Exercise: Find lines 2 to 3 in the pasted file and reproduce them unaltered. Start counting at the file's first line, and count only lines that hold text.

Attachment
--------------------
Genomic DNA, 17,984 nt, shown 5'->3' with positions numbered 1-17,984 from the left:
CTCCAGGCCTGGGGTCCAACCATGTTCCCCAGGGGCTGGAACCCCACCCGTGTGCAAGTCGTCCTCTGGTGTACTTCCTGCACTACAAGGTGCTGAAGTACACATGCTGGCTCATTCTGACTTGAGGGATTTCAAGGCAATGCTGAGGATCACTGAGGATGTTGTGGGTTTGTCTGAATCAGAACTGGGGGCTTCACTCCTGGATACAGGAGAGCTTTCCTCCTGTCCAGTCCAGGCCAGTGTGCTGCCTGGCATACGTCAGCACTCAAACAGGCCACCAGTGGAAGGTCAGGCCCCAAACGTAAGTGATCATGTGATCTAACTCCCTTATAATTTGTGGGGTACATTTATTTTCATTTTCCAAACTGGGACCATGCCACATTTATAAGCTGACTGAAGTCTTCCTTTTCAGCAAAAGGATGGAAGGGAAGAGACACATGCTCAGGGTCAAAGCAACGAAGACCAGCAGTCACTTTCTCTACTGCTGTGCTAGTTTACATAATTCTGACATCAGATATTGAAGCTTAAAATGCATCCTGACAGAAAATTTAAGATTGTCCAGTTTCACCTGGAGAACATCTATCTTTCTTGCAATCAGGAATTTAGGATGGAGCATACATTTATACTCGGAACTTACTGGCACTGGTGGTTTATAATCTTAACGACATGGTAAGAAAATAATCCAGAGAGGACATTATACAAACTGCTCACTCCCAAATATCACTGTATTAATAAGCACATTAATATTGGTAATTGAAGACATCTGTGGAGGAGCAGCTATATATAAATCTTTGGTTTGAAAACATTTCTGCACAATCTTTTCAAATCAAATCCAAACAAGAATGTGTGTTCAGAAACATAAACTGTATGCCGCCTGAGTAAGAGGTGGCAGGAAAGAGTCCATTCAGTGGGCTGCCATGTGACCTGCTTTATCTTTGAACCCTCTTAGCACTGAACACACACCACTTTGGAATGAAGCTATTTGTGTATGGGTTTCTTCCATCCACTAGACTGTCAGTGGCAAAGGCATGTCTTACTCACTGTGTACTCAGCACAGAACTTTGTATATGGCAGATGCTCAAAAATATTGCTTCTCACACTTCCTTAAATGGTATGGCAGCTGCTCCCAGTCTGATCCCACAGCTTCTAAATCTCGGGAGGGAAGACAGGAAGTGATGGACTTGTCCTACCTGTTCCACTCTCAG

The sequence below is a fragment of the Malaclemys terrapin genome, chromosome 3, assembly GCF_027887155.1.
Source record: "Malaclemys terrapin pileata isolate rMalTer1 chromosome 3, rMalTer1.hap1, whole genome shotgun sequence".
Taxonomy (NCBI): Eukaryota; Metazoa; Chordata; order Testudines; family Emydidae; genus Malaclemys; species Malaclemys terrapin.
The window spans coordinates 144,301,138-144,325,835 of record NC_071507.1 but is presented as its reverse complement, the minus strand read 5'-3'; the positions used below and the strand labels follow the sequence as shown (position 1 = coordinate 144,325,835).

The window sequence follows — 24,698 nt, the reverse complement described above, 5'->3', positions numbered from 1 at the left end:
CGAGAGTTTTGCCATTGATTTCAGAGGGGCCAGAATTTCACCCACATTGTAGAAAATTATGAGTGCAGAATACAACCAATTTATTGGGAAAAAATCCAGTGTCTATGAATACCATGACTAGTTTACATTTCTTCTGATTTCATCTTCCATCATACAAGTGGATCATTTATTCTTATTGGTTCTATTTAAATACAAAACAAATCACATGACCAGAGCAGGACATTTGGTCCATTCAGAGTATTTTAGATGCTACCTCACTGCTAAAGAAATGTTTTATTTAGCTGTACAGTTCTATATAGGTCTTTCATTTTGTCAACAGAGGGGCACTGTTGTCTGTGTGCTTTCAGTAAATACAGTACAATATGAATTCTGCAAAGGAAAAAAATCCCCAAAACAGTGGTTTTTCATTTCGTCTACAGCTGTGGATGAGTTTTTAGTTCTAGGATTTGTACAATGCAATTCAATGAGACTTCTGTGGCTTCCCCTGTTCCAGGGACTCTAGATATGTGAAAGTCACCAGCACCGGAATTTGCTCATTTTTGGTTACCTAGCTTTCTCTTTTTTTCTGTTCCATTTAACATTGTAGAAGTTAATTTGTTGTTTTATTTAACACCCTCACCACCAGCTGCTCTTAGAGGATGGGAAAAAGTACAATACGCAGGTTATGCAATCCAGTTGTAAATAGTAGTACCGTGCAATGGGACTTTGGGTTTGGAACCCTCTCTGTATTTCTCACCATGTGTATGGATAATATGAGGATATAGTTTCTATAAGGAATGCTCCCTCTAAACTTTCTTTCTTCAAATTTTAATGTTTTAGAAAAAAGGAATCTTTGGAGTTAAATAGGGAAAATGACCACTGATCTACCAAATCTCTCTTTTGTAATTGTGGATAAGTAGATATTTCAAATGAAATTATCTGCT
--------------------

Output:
CTCCAGGCCTGGGGTCCAACCATGTTCCCCAGGGGCTGGAACCCCACCCGTGTGCAAGTCGTCCTCTGGTGTACTTCCTGCACTACAAGGTGCTGAAGTACACATGCTGGCTCATTCTGACTTGAGGGATTTCAAGGCAATGCTGAGGATCACTGAGGATGTTGTGGGTTTGTCTGAATCAGAACTGGGGGCTTCACTCCTGGATACAGGAGAGCTTTCCTCCTGTCCAGTCCAGGCCAGTGTGCTGCCTGGCATACGTCAGCACTCAAACAGGCCACCAGTGGAAGGTCAGGCCCCAAACGTAAGTGATCATGTGATCTAACTCCCTTATAATTTGTGGGGTACATTTATTTTCATTTTCCAAACTGGGACCATGCCACATTTATAAGCTGACTGAAGTCTTCCTTTTCAGCAAAAGGATGGAAGGGAAGAGACACATGCTCAGGGTCAAAGCAACGAAGACCAGCAGTCACTTTCTCTACTGCTGTGCTAGTTTACATAATTCTGACATCAGATATTGAAGCTTAAAATGCATCCTGACAGAAAATTTAAGATTGTCCAGTTTCACCTGGAGAACATCTATCTTTCTTGCAATCAGGAATTTAGGATGGAGCATACATTTATACTCGGAACTTACTGGCACTGGTGGTTTATAATCTTAACGACATGGTAAGAAAATAATCCAGAGAGGACATTATACAAACTGCTCACTCCCAAATATCACTGTATTAATAAGCACATTAATATTGGTAATTGAAGACATCTGTGGAGGAGCAGCTATATATAAATCTTTGGTTTGAAAACATTTCTGCACAATCTTTTCAAATCAAATCCAAACAAGAATGTGTGTTCAGAAACATAAACTGTATGCCGCCTGAGTAAGAGGTGGCAGGAAAGAGTCCATTCAGTGGGCTGCCATGTGACCTGCTTTATCTTTGAACCCTCTTAGCACTGAACACACACCACTTTGGAATGAAGCTATTTGTGTATGGGTTTCTTCCATCCACTAGACTGTCAGTGGCAAAGGCATGTCTTACTCACTGTGTACTCAGCACAGAACTTTGTATATGGCAGATGCTCAAAAATATTGCTTCTCACACTTCCTTAAATGGTATGGCAGCTGCTCCCAGTCTGATCCCACAGCTTCTAAATCTCGGGAGGGAAGACAGGAAGTGATGGACTTGTCCTACCTGTTCCACTCTCAG

The sequence below is a fragment of the Malaclemys terrapin genome, chromosome 3, assembly GCF_027887155.1.